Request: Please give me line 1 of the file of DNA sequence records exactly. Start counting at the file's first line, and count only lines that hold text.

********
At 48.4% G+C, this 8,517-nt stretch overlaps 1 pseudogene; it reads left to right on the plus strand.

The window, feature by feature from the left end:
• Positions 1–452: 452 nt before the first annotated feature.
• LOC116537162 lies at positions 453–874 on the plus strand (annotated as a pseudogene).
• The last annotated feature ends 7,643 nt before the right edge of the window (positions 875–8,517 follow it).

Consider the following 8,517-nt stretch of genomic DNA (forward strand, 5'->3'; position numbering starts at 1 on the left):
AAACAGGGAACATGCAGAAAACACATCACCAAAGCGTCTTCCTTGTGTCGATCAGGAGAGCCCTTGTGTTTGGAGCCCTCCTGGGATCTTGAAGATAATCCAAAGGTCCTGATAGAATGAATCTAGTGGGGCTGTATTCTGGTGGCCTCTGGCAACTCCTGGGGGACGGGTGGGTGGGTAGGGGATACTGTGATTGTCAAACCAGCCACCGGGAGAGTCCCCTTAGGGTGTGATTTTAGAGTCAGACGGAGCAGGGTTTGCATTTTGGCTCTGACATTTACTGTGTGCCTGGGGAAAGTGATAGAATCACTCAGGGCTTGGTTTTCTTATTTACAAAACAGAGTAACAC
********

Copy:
At 48.4% G+C, this 8,517-nt stretch overlaps 1 pseudogene; it reads left to right on the plus strand.